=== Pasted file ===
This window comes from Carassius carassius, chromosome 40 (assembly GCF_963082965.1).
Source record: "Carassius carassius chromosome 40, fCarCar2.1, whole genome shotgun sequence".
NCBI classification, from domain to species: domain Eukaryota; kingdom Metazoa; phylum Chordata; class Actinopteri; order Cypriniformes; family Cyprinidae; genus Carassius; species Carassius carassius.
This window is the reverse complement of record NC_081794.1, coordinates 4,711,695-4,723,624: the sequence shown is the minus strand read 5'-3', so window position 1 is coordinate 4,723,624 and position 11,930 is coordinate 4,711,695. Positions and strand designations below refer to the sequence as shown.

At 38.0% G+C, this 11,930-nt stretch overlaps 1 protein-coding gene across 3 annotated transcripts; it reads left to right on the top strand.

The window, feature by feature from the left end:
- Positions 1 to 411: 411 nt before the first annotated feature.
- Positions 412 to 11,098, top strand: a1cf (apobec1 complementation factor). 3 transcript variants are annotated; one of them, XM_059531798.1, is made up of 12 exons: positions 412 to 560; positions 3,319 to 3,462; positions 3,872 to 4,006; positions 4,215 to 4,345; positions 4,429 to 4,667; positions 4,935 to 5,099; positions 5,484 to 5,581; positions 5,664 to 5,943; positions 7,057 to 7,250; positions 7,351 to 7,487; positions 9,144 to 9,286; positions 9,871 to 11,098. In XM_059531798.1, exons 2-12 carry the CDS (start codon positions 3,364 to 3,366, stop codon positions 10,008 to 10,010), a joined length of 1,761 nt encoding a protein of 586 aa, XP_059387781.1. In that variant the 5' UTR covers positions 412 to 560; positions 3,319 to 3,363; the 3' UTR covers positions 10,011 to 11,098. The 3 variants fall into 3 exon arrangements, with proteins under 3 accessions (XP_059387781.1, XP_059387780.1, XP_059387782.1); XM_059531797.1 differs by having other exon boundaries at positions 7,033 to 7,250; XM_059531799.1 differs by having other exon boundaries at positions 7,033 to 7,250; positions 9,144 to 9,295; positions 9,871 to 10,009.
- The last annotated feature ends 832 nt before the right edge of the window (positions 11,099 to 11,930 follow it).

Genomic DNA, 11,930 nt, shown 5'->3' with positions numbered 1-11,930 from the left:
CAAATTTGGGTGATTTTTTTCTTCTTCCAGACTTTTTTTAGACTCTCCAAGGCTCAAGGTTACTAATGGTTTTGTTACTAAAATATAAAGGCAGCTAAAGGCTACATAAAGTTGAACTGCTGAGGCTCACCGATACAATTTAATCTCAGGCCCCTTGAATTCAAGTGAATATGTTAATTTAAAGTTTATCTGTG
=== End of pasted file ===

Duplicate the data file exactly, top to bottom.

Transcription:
This window comes from Carassius carassius, chromosome 40 (assembly GCF_963082965.1).
Source record: "Carassius carassius chromosome 40, fCarCar2.1, whole genome shotgun sequence".
NCBI classification, from domain to species: domain Eukaryota; kingdom Metazoa; phylum Chordata; class Actinopteri; order Cypriniformes; family Cyprinidae; genus Carassius; species Carassius carassius.
This window is the reverse complement of record NC_081794.1, coordinates 4,711,695-4,723,624: the sequence shown is the minus strand read 5'-3', so window position 1 is coordinate 4,723,624 and position 11,930 is coordinate 4,711,695. Positions and strand designations below refer to the sequence as shown.

At 38.0% G+C, this 11,930-nt stretch overlaps 1 protein-coding gene across 3 annotated transcripts; it reads left to right on the top strand.

The window, feature by feature from the left end:
- Positions 1 to 411: 411 nt before the first annotated feature.
- Positions 412 to 11,098, top strand: a1cf (apobec1 complementation factor). 3 transcript variants are annotated; one of them, XM_059531798.1, is made up of 12 exons: positions 412 to 560; positions 3,319 to 3,462; positions 3,872 to 4,006; positions 4,215 to 4,345; positions 4,429 to 4,667; positions 4,935 to 5,099; positions 5,484 to 5,581; positions 5,664 to 5,943; positions 7,057 to 7,250; positions 7,351 to 7,487; positions 9,144 to 9,286; positions 9,871 to 11,098. In XM_059531798.1, exons 2-12 carry the CDS (start codon positions 3,364 to 3,366, stop codon positions 10,008 to 10,010), a joined length of 1,761 nt encoding a protein of 586 aa, XP_059387781.1. In that variant the 5' UTR covers positions 412 to 560; positions 3,319 to 3,363; the 3' UTR covers positions 10,011 to 11,098. The 3 variants fall into 3 exon arrangements, with proteins under 3 accessions (XP_059387781.1, XP_059387780.1, XP_059387782.1); XM_059531797.1 differs by having other exon boundaries at positions 7,033 to 7,250; XM_059531799.1 differs by having other exon boundaries at positions 7,033 to 7,250; positions 9,144 to 9,295; positions 9,871 to 10,009.
- The last annotated feature ends 832 nt before the right edge of the window (positions 11,099 to 11,930 follow it).

Genomic DNA, 11,930 nt, shown 5'->3' with positions numbered 1-11,930 from the left:
CAAATTTGGGTGATTTTTTTCTTCTTCCAGACTTTTTTTAGACTCTCCAAGGCTCAAGGTTACTAATGGTTTTGTTACTAAAATATAAAGGCAGCTAAAGGCTACATAAAGTTGAACTGCTGAGGCTCACCGATACAATTTAATCTCAGGCCCCTTGAATTCAAGTGAATATGTTAATTTAAAGTTTATCTGTG